Brandon Rottinghaus writes:
I read your post about the implications to scandals and thought I’d pass along some work that I have been doing about the amount of executive branch “production” after a national scandal. I’ve pasted the abstract below and attached the paper if you are interested. This paper (and others) are still in progress and will (soon) form the basis of a book.
In responding to your specific query, in general, presidents are more likely to be “politically” active (major and minor speeches, press conferences) than “policy” active (vetoes, unilateral directives, presidential determinations) in the aftermath of scandals. In being public figures, presidents, it appears, take the stylized route of Clinton (remaining active after Lewinsky) rather than Nixon (hiding in the White House after Watergate), although this depends on the level of the scandal.
The ramifications of political scandals involving the president or high level executive officials may have consequences beyond the effect on approval ratings or trust in government, yet little is known about extended impact of such scandals. Alleged or actual criminal actions of executive office officials may lead to either paralysis or promotion of executive policy or political action. In this article, we examine the number of national executive scandals from 1972 to 2009 and compare these to various individual and aggregated measures of executive productivity. The results suggest a positive relationship between the number of scandals involving the president and individual and summary measures of executive action. Scandals involving high level officials in the executive branch have a positive effect on political actions but a negative effect on policy production. These results suggest broad implications to the executive and the political system in the aftermath of a scandal.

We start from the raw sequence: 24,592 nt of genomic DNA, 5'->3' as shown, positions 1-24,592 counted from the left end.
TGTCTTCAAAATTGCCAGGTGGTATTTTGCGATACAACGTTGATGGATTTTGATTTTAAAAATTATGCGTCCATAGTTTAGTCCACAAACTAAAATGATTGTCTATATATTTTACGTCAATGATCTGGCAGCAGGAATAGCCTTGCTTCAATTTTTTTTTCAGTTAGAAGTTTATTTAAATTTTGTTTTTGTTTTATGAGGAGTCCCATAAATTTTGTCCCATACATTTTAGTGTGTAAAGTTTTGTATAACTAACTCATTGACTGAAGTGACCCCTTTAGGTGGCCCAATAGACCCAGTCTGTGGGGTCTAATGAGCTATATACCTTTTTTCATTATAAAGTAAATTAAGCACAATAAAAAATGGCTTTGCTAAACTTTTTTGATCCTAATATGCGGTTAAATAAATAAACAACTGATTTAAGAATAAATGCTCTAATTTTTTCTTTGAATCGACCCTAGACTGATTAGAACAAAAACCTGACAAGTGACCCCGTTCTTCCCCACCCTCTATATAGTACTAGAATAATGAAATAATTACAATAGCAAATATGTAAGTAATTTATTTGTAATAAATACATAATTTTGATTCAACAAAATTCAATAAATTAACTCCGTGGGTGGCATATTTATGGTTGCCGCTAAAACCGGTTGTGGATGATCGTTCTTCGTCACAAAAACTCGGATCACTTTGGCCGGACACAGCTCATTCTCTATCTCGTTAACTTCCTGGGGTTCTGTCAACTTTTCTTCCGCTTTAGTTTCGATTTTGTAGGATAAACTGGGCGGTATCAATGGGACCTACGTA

I’d make some comment like, I think the paper should have graphs instead of tables, but that would be too obvious so I won’t say it.